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Seven Brothers and the War of Rebellion: Part Four

Battle of Chickamauga sketched by J.C. McElroy September 1863

Battle of Chickamauga
sketched by A.R. Waud September 1863

It is September of 1863 and we join five of our seven Croy brothers as they move to capture and protect Chattanooga, Tennessee. As noted in the previous post, Greer Croy of the 36th Ohio Volunteer Infantry (OVI) and Robert, William, Duncan, and David of the 92nd OVI came together under the Hungarian General Turchin and the Army of the Cumberland. They marched toward Chattanooga and, through a series of maneuvers, outwitted Confederate General Braxton Bragg and occupied the city. General Rosecrans followed Bragg into Tennessee, but rather than retreat, Bragg turned round in a surprise attempt to regain the city he had lost.

The Battle of Chickamauga began in earnest on September 19th and continued through the 20th. I cannot attempt to detail the battle here for lack of time and expertise. Excellent sources for more detail are noted at the end of the post.

The brothers no doubt performed heroically. While the Confederate Army took control of the battle, two thirds of Union rank and file, along with their leadership, fled the field. But under Major General George Thomas (“The Rock of Chickamauga”) Turchin with the 36th and 92nd OVI, held a section called Horseshoe Ridge long enough to prevent a complete rout. The Army of the Cumberland fell back to Chattanooga. Greer Croy worked his way back slowly, wounded for the second time in the war (the first at Antietam.)[i]

The Union cost in dead and wounded was severe. But, because the Rebels did not take advantage and pursue them or take back Chattanooga, it was a positive pivot point for the Western Theatre and the war in general. The Union soldiers could not know this. They would simply try to survive. Stuck in Chattanooga, with the Confederates controlling Lookout Mountain on the south and Mission Ridge (to be called Missionary Ridge) on the east, supplies were squeezed. Half and quarter rations compounded by cold, wet weather challenged morale. They hung on for a month.

At the end of October, in a brilliantly conceived plan, approximately 1,400 men, including the 36th and 92nd, floated down the Tennessee River without a sound, passing under the eyes of Confederates on Lookout Mountain. They set to work building a pontoon bridge and securing Brown’s Ferry, creating a supply line for Chattanooga that the soldiers called “Cracker Bridge.” With Sherman’s Army coming to support them and Grant heading to Tennessee to provide leadership, the brothers readied themselves for next phase of the conflict.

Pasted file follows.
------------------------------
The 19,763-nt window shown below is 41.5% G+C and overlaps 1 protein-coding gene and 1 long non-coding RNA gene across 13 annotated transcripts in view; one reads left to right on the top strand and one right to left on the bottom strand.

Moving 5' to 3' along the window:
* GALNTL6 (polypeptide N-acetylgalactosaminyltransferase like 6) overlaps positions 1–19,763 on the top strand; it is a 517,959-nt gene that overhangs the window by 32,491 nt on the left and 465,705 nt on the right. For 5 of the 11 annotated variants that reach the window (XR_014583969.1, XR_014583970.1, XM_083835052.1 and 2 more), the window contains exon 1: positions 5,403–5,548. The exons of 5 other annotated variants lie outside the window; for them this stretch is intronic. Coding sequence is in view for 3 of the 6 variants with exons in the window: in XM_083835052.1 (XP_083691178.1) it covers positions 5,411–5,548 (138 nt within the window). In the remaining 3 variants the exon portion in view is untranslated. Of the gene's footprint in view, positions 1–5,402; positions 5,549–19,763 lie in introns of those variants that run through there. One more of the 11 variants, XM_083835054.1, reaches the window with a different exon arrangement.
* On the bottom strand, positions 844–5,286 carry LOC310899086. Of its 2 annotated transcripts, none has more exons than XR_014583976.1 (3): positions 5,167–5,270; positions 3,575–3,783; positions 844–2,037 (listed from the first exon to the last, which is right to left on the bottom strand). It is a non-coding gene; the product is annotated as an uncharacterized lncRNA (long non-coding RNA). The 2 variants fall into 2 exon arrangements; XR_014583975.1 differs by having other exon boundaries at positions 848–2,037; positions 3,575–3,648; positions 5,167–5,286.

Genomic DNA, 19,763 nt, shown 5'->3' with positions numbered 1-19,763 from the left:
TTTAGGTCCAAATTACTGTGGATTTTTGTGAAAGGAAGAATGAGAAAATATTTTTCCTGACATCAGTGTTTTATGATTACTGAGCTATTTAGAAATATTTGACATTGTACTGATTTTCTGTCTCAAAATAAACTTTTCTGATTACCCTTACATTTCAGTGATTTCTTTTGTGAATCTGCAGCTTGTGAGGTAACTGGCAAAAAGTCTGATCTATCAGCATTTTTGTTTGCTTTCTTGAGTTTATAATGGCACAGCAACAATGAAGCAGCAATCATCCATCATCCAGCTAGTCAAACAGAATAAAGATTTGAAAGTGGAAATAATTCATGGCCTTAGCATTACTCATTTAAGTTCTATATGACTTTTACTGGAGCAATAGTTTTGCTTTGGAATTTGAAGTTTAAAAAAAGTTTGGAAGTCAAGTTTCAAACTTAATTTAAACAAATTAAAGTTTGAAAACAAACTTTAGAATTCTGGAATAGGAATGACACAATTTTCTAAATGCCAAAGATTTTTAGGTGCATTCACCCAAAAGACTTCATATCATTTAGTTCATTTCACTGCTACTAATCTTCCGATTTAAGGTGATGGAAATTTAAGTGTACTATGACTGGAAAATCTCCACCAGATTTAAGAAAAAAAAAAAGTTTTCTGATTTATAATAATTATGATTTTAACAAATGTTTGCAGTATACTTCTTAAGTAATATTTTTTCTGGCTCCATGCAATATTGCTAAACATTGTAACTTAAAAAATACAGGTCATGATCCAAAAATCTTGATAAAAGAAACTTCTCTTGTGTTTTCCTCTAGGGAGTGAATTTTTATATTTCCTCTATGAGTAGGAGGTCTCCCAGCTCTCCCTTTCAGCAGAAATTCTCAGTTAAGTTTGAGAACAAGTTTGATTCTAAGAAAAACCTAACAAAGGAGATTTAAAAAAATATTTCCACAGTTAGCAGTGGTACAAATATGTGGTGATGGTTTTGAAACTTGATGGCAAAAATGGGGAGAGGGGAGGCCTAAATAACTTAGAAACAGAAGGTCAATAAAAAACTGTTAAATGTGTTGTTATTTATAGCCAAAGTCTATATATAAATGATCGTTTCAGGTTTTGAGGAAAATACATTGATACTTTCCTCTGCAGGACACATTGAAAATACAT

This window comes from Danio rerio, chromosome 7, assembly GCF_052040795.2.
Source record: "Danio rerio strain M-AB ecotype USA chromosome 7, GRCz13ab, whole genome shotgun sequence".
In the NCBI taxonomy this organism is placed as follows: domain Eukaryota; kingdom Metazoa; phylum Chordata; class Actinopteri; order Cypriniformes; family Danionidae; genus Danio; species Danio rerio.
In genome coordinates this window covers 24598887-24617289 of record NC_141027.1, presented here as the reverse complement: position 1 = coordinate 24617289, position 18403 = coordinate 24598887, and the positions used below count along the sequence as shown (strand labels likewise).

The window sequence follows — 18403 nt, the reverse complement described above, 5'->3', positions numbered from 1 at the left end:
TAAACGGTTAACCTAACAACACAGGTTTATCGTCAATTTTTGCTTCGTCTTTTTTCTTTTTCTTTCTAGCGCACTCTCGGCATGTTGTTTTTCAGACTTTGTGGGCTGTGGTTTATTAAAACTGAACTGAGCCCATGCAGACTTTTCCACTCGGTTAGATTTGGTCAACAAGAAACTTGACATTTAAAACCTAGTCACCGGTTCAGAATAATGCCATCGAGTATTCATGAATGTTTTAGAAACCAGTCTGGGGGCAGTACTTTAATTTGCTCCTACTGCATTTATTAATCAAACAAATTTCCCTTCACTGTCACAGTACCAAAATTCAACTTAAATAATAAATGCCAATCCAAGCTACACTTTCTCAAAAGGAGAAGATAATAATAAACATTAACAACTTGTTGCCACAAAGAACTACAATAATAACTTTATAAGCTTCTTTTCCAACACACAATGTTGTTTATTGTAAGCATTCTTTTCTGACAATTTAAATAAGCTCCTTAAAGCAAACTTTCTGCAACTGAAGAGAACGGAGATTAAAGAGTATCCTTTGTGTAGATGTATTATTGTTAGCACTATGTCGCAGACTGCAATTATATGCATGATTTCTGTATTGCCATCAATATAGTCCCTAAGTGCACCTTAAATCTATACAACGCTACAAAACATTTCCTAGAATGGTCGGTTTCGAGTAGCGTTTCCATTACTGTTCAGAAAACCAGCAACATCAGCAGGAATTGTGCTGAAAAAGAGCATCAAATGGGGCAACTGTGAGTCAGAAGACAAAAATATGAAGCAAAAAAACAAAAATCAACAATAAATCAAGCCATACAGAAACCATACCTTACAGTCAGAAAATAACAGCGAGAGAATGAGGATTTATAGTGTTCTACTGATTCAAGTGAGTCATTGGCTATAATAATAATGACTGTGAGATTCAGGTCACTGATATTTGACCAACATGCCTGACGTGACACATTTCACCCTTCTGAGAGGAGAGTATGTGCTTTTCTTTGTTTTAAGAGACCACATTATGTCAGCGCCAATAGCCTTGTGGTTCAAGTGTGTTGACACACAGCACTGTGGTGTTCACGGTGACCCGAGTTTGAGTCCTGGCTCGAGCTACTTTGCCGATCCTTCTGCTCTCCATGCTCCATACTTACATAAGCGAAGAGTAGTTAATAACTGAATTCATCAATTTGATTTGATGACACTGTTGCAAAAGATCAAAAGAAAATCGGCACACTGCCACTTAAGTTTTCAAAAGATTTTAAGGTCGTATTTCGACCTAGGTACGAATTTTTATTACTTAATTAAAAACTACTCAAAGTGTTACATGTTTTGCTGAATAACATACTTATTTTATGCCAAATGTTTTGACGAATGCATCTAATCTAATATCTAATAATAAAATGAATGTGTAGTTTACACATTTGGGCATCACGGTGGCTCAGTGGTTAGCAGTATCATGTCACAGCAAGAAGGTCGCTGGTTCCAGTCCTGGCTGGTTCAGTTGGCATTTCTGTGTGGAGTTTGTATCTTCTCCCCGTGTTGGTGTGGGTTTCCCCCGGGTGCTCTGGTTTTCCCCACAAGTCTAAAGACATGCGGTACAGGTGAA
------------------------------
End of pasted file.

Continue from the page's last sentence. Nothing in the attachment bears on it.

Charge up Mission Ridge Kurz & Allison

Charge up Mission Ridge
Kurz & Allison

Mission Ridge was the controlling high ground and, on November 25, 1863, Grant meant to take it. He did not plan to take it with The Army of the Cumberland, now under Thomas’ leadership. Grant did not hold them in high regard…yet. Where Sherman and Hooker were slow to respond, Thomas was not. The brothers, under Turchin, stormed the ridge with the rest of the Cumberland. They pushed forward and did not stop, leading the charge up the ridge. They won control of the ridge and the strategic staging ground for the war. Among the wounded in the 92nd OVI was young David Croy.[ii]

Grant at Lookout Mountain (A popular point for photographs, one photo found in the book about Crook shows the 36th color guard of Greer Croy on the point, part of the Strayer collection.)

Grant at Lookout Mountain
(A popular point for photographs after the victory at Missionary Ridge, one photo found in the book by Werrell about Crook shows the 36th color guard of Greer Croy on the point, part of the Strayer collection.)

Note: Copyright free photos from Library of Congress Prints and Photographs www.loc.gov/pictures

More on General John (Ivan) Turchin and Nadine Turchin who wrote the only military war diary by a woman in the Civil War: http://en.wikipedia.org/wiki/Ivan_Turchaninov

Additional resources: Crook’s Regulars,[iii] the Wikipedia link http://en.wikipedia.org/wiki/Battle_of_Chickamauga, and Ohio Civil War Central http://www.ohiocivilwarcentral.com

[i] Roster Commission by authority of General Assembly, Official roster of the soldiers of the state of Ohio in the War of the Rebellion, 1861-1866, Volume 3 (Cincinnati: The Ohio Valley Pub. & Mfg. Co., 141 and 143 Race St., 1886) p. 669 https://openlibrary.org/books/OL7041537M
[ii] Roster Commission by authority of General Assembly, Official roster of the soldiers of the state of Ohio in the War of the Rebellion, 1861-1866, Volume 9 (Cincinnati: The Ohio Valley Pub. & Mfg. Co., 141 and 143 Race St., 1886) Books. Google.com
[iii] Kenneth P. Werrell, Crook’s Regulars: the 36th Ohio in the War of Rebellion (Christianburg, Virginia, KPW, 2012) Note: Most of the detail of the 36th comes from this excellent, self-published book.

About croywright

The author, a writer of history and historical fiction, always yearned to go back in time.

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